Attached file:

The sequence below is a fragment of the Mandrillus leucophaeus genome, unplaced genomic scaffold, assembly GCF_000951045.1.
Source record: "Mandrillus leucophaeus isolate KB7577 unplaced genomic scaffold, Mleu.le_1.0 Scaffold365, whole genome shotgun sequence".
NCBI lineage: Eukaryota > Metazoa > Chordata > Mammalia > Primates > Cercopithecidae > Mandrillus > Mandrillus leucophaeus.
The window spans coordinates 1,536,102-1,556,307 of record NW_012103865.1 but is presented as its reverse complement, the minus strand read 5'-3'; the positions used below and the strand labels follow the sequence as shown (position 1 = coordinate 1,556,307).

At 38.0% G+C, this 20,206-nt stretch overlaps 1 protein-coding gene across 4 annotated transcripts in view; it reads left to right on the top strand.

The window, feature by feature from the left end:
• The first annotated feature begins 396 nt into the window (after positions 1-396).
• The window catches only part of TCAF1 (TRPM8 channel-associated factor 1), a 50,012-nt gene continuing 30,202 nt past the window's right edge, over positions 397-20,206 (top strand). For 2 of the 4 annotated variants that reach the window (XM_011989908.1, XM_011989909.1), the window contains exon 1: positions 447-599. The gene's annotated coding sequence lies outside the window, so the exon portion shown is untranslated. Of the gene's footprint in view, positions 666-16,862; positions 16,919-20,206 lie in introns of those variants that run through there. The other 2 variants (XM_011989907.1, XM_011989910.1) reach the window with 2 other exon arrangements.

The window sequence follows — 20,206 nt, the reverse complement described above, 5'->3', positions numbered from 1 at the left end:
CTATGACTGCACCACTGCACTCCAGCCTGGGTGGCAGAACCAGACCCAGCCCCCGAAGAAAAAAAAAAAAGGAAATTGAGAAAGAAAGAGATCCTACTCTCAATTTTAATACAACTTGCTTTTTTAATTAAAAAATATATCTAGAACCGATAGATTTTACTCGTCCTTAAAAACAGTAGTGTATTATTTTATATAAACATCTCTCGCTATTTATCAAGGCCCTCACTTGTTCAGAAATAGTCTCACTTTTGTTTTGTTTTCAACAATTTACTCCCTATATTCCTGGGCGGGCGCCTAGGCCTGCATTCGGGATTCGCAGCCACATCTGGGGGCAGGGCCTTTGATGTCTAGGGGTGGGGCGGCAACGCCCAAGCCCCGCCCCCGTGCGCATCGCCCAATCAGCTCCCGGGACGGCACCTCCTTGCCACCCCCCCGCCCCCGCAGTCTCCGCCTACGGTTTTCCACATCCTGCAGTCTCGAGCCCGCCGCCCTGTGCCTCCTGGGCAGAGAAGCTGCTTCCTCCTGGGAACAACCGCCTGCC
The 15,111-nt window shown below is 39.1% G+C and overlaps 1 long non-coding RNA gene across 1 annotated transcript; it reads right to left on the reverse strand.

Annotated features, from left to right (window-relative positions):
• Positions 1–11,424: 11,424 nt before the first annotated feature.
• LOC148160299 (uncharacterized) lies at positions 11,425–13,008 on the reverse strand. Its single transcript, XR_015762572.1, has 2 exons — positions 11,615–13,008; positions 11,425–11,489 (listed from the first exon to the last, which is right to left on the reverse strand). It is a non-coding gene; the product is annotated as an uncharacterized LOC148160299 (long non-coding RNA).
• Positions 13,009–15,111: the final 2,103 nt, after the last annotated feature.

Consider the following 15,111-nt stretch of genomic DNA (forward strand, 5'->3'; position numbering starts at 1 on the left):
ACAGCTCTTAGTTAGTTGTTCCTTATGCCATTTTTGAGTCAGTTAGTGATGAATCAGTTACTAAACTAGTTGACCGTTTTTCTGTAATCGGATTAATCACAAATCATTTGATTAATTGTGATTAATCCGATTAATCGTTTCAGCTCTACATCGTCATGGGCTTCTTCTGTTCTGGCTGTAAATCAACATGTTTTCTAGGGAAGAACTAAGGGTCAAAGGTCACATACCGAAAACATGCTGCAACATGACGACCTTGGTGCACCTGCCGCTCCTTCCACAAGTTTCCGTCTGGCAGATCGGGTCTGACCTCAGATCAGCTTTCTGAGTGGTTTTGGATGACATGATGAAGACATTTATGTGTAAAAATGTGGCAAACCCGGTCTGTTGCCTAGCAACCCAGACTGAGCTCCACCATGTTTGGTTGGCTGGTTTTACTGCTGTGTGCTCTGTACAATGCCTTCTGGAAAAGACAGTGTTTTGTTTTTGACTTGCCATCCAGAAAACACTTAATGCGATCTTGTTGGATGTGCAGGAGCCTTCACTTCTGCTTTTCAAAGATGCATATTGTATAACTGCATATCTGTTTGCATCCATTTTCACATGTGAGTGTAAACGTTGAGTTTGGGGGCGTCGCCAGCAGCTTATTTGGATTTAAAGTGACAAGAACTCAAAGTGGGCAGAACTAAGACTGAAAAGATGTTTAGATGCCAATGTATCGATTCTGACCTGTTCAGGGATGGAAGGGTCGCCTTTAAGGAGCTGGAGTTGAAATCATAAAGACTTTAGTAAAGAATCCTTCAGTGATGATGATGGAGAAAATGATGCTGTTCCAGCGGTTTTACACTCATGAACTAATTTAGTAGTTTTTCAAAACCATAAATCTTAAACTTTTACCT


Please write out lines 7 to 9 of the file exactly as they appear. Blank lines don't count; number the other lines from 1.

• The first annotated feature begins 396 nt into the window (after positions 1-396).
• The window catches only part of TCAF1 (TRPM8 channel-associated factor 1), a 50,012-nt gene continuing 30,202 nt past the window's right edge, over positions 397-20,206 (top strand). For 2 of the 4 annotated variants that reach the window (XM_011989908.1, XM_011989909.1), the window contains exon 1: positions 447-599. The gene's annotated coding sequence lies outside the window, so the exon portion shown is untranslated. Of the gene's footprint in view, positions 666-16,862; positions 16,919-20,206 lie in introns of those variants that run through there. The other 2 variants (XM_011989907.1, XM_011989910.1) reach the window with 2 other exon arrangements.

The window sequence follows — 20,206 nt, the reverse complement described above, 5'->3', positions numbered from 1 at the left end: